A mum whose two-year-old daughter tragically died after swallowing a battery has spoken out about her intense suffering and vowed to fight on in her child’s name.
Stacy-Marie Niklin's little girl, Harper-Lee Fanthorpe, was left throwing up blood and passed away in hospital after the battery burned through her oesophagus and a major artery.
The killer device was easily removed from a remote control and is commonly used in homes across the UK.
Now, Stacy-Marie, who lives in Abbey Hulton, Staffordshire, has teamed up with Stoke-on-Trent Live to campaign for a change in the law to stop any other children from suffering the same heart-rendering fate.
"The past five weeks have been absolute torture," she told the local news outlet.
"I feel lost. I miss her so much. She was like my little shadow. Everywhere I went Harper was behind me. I couldn't even have a bath without her jumping in, fully-clothed.
"She wouldn't even sleep on her own. For two years we co-slept. Every day was just so full of laughter, full of giggles.
“She was such a little character. She made such a massive impact on everyone she met. She always made them cry with laughter.”
Stacy-Marie heart-breakingly revealed how the last thing her daughter told her was “Mummy, I need you.”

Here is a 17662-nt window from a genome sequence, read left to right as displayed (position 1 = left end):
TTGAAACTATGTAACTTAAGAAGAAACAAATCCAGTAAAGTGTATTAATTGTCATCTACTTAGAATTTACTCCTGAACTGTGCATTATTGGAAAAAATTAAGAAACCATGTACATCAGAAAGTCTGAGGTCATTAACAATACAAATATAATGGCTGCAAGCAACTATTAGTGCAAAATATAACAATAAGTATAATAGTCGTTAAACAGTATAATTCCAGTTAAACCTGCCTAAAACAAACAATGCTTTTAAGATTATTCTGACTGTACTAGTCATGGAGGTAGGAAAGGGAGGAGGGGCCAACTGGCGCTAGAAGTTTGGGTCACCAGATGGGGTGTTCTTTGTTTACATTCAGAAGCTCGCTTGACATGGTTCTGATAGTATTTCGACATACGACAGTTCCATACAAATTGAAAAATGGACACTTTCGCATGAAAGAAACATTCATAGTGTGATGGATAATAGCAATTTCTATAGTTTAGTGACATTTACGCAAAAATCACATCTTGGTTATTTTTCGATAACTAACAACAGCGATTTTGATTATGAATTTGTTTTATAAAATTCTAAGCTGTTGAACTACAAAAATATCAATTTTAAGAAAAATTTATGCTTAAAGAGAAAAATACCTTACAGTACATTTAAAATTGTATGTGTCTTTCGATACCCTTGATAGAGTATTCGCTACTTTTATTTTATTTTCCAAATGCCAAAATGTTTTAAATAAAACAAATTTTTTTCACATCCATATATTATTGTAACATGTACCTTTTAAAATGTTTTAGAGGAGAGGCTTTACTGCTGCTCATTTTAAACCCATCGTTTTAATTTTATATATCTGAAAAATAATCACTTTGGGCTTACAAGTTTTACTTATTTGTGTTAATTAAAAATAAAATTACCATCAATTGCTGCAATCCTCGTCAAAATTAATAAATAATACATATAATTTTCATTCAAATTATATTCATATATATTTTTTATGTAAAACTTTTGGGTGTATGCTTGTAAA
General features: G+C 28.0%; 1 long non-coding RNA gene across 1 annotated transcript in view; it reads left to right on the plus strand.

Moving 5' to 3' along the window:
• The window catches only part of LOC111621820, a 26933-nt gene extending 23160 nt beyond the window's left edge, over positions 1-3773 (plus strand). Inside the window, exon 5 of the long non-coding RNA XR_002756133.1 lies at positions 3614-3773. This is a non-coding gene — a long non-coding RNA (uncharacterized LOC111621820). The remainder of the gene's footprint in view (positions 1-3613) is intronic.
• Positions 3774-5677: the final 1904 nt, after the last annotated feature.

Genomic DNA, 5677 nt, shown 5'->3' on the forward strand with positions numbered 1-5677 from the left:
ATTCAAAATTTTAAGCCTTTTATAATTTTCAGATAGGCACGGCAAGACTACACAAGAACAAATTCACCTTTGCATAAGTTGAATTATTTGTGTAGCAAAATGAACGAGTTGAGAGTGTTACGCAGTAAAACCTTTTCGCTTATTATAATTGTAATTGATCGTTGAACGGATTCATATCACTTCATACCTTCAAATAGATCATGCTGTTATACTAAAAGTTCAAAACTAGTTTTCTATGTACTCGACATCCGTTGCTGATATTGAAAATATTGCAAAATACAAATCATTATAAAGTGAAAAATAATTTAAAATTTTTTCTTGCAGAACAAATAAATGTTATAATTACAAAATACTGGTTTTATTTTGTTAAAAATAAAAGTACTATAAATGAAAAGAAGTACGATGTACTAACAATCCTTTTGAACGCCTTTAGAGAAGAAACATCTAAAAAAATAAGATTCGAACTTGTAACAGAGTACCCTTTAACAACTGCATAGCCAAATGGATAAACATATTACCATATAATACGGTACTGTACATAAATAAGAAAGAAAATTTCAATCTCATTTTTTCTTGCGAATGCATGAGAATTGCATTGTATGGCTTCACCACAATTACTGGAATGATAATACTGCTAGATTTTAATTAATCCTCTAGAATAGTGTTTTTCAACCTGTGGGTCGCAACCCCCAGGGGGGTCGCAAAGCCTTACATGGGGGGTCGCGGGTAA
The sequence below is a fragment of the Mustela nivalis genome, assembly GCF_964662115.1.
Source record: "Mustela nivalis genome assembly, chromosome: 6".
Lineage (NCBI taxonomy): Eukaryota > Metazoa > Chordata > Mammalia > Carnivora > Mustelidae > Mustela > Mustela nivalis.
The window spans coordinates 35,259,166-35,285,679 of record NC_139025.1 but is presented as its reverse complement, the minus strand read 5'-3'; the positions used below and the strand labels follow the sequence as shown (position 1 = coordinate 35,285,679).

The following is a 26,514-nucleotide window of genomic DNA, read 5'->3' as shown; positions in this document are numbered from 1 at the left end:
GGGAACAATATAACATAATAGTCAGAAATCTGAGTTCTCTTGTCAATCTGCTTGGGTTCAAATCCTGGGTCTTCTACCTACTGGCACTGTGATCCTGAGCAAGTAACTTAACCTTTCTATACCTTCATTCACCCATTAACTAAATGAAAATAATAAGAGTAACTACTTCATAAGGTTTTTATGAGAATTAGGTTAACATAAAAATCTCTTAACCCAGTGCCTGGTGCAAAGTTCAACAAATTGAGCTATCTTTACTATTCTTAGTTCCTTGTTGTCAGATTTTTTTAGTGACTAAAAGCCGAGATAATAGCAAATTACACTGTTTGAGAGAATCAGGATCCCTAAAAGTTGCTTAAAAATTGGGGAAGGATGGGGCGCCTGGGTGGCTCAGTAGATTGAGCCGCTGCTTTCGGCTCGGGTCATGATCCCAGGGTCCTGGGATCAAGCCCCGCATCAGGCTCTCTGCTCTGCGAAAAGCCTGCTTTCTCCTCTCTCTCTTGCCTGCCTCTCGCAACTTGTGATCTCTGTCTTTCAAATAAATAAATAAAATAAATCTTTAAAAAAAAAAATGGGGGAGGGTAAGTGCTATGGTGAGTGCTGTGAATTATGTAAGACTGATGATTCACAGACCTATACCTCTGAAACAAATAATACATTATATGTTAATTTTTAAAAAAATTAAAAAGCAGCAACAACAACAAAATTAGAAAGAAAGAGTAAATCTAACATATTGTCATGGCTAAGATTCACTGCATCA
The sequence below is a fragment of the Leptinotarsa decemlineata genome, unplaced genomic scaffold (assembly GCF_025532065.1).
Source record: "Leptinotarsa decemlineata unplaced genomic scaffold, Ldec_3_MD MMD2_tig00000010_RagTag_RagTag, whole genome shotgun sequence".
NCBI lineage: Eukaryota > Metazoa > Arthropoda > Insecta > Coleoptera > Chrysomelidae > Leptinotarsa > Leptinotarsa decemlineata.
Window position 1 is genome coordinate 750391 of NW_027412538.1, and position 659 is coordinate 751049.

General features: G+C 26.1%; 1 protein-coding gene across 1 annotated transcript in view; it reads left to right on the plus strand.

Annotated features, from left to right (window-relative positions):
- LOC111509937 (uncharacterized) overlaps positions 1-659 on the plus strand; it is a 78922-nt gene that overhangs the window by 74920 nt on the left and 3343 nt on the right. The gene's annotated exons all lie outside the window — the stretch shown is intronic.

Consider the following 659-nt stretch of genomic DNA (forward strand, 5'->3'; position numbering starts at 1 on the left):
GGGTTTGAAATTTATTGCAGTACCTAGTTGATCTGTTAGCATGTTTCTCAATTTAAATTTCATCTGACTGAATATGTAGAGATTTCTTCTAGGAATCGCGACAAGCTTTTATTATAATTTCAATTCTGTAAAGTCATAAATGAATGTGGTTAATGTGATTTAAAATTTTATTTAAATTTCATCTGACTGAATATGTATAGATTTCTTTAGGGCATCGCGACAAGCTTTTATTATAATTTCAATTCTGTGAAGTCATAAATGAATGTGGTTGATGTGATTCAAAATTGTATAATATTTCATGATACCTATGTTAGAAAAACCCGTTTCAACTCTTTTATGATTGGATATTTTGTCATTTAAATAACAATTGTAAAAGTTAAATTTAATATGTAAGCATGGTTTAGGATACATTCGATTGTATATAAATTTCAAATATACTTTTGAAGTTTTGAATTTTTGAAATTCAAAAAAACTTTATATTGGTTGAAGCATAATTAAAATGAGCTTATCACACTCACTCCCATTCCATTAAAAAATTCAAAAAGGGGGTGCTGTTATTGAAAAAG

Just days after her little girl’s death, the mum researched more into the dangers of button batteries.
She was appalled to find out deaths caused by them have occurred since the 1970s.
"They were all children under two. So why has nothing been done? They're in children's books – the ones that make the little animal noises – they're in greetings cards,” she told Stoke-on-Trent Live.
“They're even in children's toys. And if Harper could pull one out of a remote, another child can pull it out of a birthday card or a children's book.
"I've had people message me saying, 'Stacy, we've gone through our kids' toy box and we've found loose batteries at the bottom of the box'. That's how easily they are falling out.
"When I felt the remote control the next day when we came home from the hospital, I pulled it apart and there was no catch, no screw, nothing. It literally just fell apart.
"There are no warnings, nothing. They are so dangerous. I honestly thought when the surgeon told me about Harper swallowing the button battery that she'd be okay, because she was in the best hands.
"But it had done so much damage."
Her message to other parents is to keep checking there’s no loose batteries lying around.
She added: "This is my focus now: to push and push and push to get something done. If not to see them banned, then to see them made more secure.
"I won't let my baby die for nothing."
You can show your support by signing the petition here.
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